Sandra Gidley (Romsey, Liberal Democrat)
“To ask the Secretary of State for Health how many (a) male and (b) female teenagers were admitted to accident and emergency departments on grounds related to drunkenness in each month of (i) 2007 and (ii) the last five years, broken down by NHS trust; and what treatments they required, broken down by category.”
Dawn Primarolo (Minister of State (Public Health), Department of Health)
“We do not collect data relating to alcohol-related attendances at accident and emergency departments.” [Emphasis mine]
Tables have been placed in the Library which supply data for teenagers admitted to hospital [Emphasis mine] via accident and emergency with a primary diagnosis of T51 toxic effect of alcohol (i.e. more severe than general drunkenness and loss of inhibitions) for the last five years, broken down by gender and health care provider. The information provided in the tables does not include instances of the toxic effects of alcohol as secondary diagnosis.”
From the BBC
“The introduction of 24-hour drinking laws may have trebled alcohol-related admissions to A&E departments in inner city areas at night, a study claims.
Researchers at London's St Thomas' Hospital compared overnight visits before and after the 2005 law change.
There were 80 alcohol-related visits in March 2005. This hit 250 in 2006, the Emergency Medicine Journal said. “
We 'code out' all our calls. There are two or three numbers to write down that represent what has happened to our patient. The first number is the 'type of injury' code. So (from memory) – Code 01 is 'Illness known', 02 is 'illness unknown', 03 is 'fall', 14 is 'assault' and so on.
Then comes the injury code. 01 is 'abdominal pain', 75 is 'minor head injury', 69 is 'vomiting', 23 is 'epileptic seizure'.
'62' is alcohol related.
The small problem is that where someone has two types of injury, for example they had a seizure due to alcoholism and cracked their head open, there are only two boxes to write numbers. For the fitting head injury mentioned that would be as 57/75 ('fitting – other cause', 'head injury – minor'). There would be no place to write down the '62' – alcohol related.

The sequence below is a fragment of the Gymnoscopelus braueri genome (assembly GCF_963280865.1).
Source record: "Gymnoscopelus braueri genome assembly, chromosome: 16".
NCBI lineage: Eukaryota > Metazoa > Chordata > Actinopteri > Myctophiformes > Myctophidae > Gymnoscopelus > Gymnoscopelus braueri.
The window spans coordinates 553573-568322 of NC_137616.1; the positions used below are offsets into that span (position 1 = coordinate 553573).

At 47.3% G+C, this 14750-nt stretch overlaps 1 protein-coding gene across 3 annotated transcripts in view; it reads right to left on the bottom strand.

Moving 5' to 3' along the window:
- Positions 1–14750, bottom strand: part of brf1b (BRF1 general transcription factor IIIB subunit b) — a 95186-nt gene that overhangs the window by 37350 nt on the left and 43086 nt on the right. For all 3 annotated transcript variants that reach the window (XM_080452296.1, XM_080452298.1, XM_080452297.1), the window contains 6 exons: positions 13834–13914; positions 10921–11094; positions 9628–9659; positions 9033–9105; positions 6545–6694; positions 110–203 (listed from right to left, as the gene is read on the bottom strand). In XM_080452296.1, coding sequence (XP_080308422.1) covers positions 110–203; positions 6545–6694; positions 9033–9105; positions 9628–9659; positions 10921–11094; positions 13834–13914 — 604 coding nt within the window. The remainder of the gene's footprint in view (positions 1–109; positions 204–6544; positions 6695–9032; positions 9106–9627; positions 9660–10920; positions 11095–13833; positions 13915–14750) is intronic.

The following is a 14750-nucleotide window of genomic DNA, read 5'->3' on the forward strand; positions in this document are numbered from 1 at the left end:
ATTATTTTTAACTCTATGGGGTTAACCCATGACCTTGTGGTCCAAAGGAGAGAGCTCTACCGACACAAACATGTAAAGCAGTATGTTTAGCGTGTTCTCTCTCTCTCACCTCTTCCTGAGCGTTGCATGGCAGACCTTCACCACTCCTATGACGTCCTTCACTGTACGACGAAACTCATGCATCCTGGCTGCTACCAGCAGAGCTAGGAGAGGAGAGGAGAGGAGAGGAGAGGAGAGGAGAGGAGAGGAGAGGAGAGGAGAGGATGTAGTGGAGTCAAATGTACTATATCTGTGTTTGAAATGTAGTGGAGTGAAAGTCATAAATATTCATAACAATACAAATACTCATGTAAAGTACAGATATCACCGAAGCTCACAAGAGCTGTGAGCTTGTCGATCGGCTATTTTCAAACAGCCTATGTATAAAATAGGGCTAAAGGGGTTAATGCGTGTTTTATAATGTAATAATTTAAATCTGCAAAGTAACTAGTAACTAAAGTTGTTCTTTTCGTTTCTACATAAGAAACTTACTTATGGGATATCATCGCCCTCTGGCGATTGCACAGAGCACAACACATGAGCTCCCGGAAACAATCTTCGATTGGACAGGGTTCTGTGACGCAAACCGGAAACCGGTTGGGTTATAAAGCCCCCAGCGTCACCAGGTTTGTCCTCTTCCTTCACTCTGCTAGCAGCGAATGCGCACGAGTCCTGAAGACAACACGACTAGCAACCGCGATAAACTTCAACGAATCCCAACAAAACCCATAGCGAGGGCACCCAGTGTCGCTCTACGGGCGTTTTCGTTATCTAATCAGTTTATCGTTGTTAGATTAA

Couple that with the problem that the boxes are very small and easily forgotten and are therefore are occasionally not filled in and you have an obvious lack of data on how alcohol affects A&E attendance.
There are some vague figures mentioned in parliament. But these are only for people admitted to hospital – not for that much more common breed of people who are treated and discharged or are allowed to sober up and make their own way home. Or for those that attend, are violent and are thrown out.
So the St Thomas' Hospital study is incredibly important, and should be going on nationwide. During nightshifts alcohol probably accounts for 40-60% of my work, half that during dayshifts. Yet it would seem that no-one is recording or studying the numbers and types of people using the NHS for this reason.
Again from the BBC
“Both the Department of Health and the Department of Culture, Media and Sport, which was behind the legislation [to increase licensing hours], were dismissive of the findings, noting that the study only related to one hospital in one particular month.”
So why isn't there a more widespread counting of the number of alcohol related attendance? Something done all year in all hospitals, something involving ambulance service trusts. Just a simple tickbox asking if we considered alcohol the cause of the injury or illness.
If it were recorded and studied, might it not make a difference in how we provision care, fund hospitals, amend licensing laws and tax alcohol?
Or is that why it's not done?